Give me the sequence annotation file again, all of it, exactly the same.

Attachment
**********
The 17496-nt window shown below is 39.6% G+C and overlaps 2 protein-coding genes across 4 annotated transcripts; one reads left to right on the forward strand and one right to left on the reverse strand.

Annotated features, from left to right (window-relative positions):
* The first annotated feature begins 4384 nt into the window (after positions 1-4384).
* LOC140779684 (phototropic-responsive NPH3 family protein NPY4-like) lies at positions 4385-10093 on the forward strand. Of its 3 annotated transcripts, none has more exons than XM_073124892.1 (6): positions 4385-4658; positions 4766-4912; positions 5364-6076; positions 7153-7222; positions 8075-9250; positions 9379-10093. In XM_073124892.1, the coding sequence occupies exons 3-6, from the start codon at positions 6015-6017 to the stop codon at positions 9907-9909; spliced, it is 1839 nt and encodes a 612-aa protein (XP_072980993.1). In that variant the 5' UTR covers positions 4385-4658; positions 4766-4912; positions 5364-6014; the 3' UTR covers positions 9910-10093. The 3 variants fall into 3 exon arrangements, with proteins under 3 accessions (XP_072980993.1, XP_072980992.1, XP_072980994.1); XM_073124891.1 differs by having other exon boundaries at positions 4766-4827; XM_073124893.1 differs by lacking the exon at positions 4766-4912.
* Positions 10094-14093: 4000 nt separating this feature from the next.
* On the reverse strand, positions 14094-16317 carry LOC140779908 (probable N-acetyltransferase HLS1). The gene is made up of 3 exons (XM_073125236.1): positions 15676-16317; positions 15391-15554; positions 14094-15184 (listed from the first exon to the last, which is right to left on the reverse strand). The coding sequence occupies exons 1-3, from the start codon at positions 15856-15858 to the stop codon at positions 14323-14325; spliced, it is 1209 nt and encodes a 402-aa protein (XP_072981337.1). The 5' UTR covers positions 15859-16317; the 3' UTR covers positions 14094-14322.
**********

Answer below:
The 17496-nt window shown below is 39.6% G+C and overlaps 2 protein-coding genes across 4 annotated transcripts; one reads left to right on the forward strand and one right to left on the reverse strand.

Annotated features, from left to right (window-relative positions):
* The first annotated feature begins 4384 nt into the window (after positions 1-4384).
* LOC140779684 (phototropic-responsive NPH3 family protein NPY4-like) lies at positions 4385-10093 on the forward strand. Of its 3 annotated transcripts, none has more exons than XM_073124892.1 (6): positions 4385-4658; positions 4766-4912; positions 5364-6076; positions 7153-7222; positions 8075-9250; positions 9379-10093. In XM_073124892.1, the coding sequence occupies exons 3-6, from the start codon at positions 6015-6017 to the stop codon at positions 9907-9909; spliced, it is 1839 nt and encodes a 612-aa protein (XP_072980993.1). In that variant the 5' UTR covers positions 4385-4658; positions 4766-4912; positions 5364-6014; the 3' UTR covers positions 9910-10093. The 3 variants fall into 3 exon arrangements, with proteins under 3 accessions (XP_072980993.1, XP_072980992.1, XP_072980994.1); XM_073124891.1 differs by having other exon boundaries at positions 4766-4827; XM_073124893.1 differs by lacking the exon at positions 4766-4912.
* Positions 10094-14093: 4000 nt separating this feature from the next.
* On the reverse strand, positions 14094-16317 carry LOC140779908 (probable N-acetyltransferase HLS1). The gene is made up of 3 exons (XM_073125236.1): positions 15676-16317; positions 15391-15554; positions 14094-15184 (listed from the first exon to the last, which is right to left on the reverse strand). The coding sequence occupies exons 1-3, from the start codon at positions 15856-15858 to the stop codon at positions 14323-14325; spliced, it is 1209 nt and encodes a 402-aa protein (XP_072981337.1). The 5' UTR covers positions 15859-16317; the 3' UTR covers positions 14094-14322.